I was a big King Kobra fan back in the mid 80’s. That band made a huge impression on me with their two albums and I thought they would be huge. But after two albums that failed to deliver sales wise – and to be honest, their second album hasn’t aged especially well – the band started to fall apart. Singer Mark Free and bassist Johnny Rod left the band and drummer Carmine Appice and guitarists Mick Sweda and David Michael Philips replaced them with vocalist Marq Torien and bassist Lonnie Vencent. That didn’t last long either and before anyone could say Iron Eagle, King Kobra had split up and Torien, Sweda and Vencent had formed the BulletBoys with new drummer Jimmy D’Anda (today in Lynch Mob). Because of the band’s King Kobra past, yours truly couldn’t wait for BulletBoys’ debut album to come out and since it was 1988, I thought that it would sound something in the vein of the boys last band – Melodic Rock with AOR undertones.
The German Ritchie Blackmore is back with another album, his 18th studio effort since his debut 1989. Add five ballad compilations, two regular compilations and four live albums to that and you get quite a voluminous collection of his solo work. Then you can also add the four albums he made with Steeler (not the Ron Keel/Yngwie Malmsteen band with the same name) between 1984 – 1988. Pell has also managed to bring some really interesting singers into his camp such as Rob Rock (M.A.R.S., Vicious Rumours) and Jeff Scott Soto (Talisman, Yngwie Malmsteen, Journey, Sons Of Apollo) and his latest one, Johnny Gioeli (Hardline) who has been with him since 1997 and he also brought in drummer Bobby Rondinelli (Rainbow, Black Sabbath) for his last three albums, this one included.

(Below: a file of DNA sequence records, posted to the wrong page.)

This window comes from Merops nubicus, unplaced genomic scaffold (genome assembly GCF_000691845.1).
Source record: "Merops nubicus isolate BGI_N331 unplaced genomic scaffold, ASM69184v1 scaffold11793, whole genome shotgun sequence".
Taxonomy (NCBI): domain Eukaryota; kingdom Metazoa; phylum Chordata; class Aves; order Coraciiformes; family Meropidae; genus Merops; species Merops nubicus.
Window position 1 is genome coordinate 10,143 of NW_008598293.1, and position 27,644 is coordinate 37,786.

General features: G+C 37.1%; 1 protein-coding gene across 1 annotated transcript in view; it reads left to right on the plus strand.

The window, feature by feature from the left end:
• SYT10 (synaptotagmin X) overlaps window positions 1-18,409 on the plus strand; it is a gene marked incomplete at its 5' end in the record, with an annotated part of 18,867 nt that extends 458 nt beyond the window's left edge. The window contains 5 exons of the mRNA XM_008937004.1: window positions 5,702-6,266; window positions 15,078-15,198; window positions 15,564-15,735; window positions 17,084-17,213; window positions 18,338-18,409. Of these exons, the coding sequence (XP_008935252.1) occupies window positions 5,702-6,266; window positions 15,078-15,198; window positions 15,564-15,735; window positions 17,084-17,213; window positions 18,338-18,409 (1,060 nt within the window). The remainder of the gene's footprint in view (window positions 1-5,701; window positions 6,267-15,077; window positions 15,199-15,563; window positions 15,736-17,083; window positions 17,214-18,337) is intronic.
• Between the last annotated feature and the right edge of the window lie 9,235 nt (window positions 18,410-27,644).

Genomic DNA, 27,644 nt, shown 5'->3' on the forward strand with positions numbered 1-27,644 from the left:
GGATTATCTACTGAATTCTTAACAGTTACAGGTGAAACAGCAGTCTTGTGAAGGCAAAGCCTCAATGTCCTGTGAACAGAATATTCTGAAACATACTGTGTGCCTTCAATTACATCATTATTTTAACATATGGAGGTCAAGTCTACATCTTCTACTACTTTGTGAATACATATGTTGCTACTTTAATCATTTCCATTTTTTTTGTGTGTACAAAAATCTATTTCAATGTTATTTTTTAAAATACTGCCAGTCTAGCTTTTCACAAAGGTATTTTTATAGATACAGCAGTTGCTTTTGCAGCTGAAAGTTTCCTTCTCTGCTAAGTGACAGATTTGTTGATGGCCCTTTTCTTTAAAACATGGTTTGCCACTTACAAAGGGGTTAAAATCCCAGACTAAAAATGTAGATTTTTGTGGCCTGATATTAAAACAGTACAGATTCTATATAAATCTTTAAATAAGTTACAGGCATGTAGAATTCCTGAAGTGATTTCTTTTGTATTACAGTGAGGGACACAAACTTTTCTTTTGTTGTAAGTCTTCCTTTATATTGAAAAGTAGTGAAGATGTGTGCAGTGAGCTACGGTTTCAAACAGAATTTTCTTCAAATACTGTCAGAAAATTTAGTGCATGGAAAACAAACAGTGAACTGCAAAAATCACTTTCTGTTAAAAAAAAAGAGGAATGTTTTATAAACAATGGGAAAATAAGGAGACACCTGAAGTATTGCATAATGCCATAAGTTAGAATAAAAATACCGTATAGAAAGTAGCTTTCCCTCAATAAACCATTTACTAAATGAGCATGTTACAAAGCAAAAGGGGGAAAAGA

The name thing. Ok, here we go again. I’ve written it numerous times before – I have a band name issue. At times a band’s name sounds so damn horrendous that I just avoid to even give the band a fair chance. I know that’s stupid and I constantly try to better myself in that department as I have stepped on that land mine on more than a few occasions and have had to crawl with the tail between my legs. “I will never again judge a band simply because of their name”, I have said each time a certain band have proved me wrong. That’s when a reviewers link with a band called Felskinn enters my mail box. Gosh! For a Swede, the name Felskinn sounds very funny, especially when you have no idea what the f**k a Felskinn is. It means “wrong skin” in Swedish, by the way. My first thought was, should I even bother with this? I mean, what band in their right mind calls themselves Felskinn?